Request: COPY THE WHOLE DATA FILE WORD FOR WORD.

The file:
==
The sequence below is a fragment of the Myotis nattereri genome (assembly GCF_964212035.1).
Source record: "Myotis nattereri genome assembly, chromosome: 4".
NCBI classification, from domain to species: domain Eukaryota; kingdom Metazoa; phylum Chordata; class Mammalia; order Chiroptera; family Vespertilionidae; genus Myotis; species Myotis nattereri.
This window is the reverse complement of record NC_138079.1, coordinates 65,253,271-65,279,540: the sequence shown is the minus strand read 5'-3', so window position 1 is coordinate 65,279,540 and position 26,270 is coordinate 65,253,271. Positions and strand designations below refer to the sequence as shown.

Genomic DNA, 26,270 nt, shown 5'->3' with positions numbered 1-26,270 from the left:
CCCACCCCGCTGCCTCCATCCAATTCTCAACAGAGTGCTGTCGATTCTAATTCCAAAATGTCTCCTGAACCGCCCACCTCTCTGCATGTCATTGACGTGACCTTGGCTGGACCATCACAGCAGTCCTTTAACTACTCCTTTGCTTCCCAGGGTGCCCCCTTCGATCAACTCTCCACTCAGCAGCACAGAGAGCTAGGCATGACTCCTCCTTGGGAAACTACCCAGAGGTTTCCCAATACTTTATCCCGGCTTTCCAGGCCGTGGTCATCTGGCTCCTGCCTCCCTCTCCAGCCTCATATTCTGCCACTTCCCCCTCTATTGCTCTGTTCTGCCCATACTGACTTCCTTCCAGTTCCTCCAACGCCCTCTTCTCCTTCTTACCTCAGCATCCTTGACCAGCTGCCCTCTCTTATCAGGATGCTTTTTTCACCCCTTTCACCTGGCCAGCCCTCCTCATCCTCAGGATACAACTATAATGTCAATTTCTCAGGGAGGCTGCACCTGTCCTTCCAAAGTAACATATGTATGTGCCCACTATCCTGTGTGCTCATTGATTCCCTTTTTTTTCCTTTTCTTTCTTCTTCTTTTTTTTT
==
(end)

The sequence below is a fragment of the Myotis nattereri genome (assembly GCF_964212035.1).
Source record: "Myotis nattereri genome assembly, chromosome: 4".
NCBI classification, from domain to species: domain Eukaryota; kingdom Metazoa; phylum Chordata; class Mammalia; order Chiroptera; family Vespertilionidae; genus Myotis; species Myotis nattereri.
This window is the reverse complement of record NC_138079.1, coordinates 65,253,271-65,279,540: the sequence shown is the minus strand read 5'-3', so window position 1 is coordinate 65,279,540 and position 26,270 is coordinate 65,253,271. Positions and strand designations below refer to the sequence as shown.

Genomic DNA, 26,270 nt, shown 5'->3' with positions numbered 1-26,270 from the left:
CCCACCCCGCTGCCTCCATCCAATTCTCAACAGAGTGCTGTCGATTCTAATTCCAAAATGTCTCCTGAACCGCCCACCTCTCTGCATGTCATTGACGTGACCTTGGCTGGACCATCACAGCAGTCCTTTAACTACTCCTTTGCTTCCCAGGGTGCCCCCTTCGATCAACTCTCCACTCAGCAGCACAGAGAGCTAGGCATGACTCCTCCTTGGGAAACTACCCAGAGGTTTCCCAATACTTTATCCCGGCTTTCCAGGCCGTGGTCATCTGGCTCCTGCCTCCCTCTCCAGCCTCATATTCTGCCACTTCCCCCTCTATTGCTCTGTTCTGCCCATACTGACTTCCTTCCAGTTCCTCCAACGCCCTCTTCTCCTTCTTACCTCAGCATCCTTGACCAGCTGCCCTCTCTTATCAGGATGCTTTTTTCACCCCTTTCACCTGGCCAGCCCTCCTCATCCTCAGGATACAACTATAATGTCAATTTCTCAGGGAGGCTGCACCTGTCCTTCCAAAGTAACATATGTATGTGCCCACTATCCTGTGTGCTCATTGATTCCCTTTTTTTTCCTTTTCTTTCTTCTTCTTTTTTTTT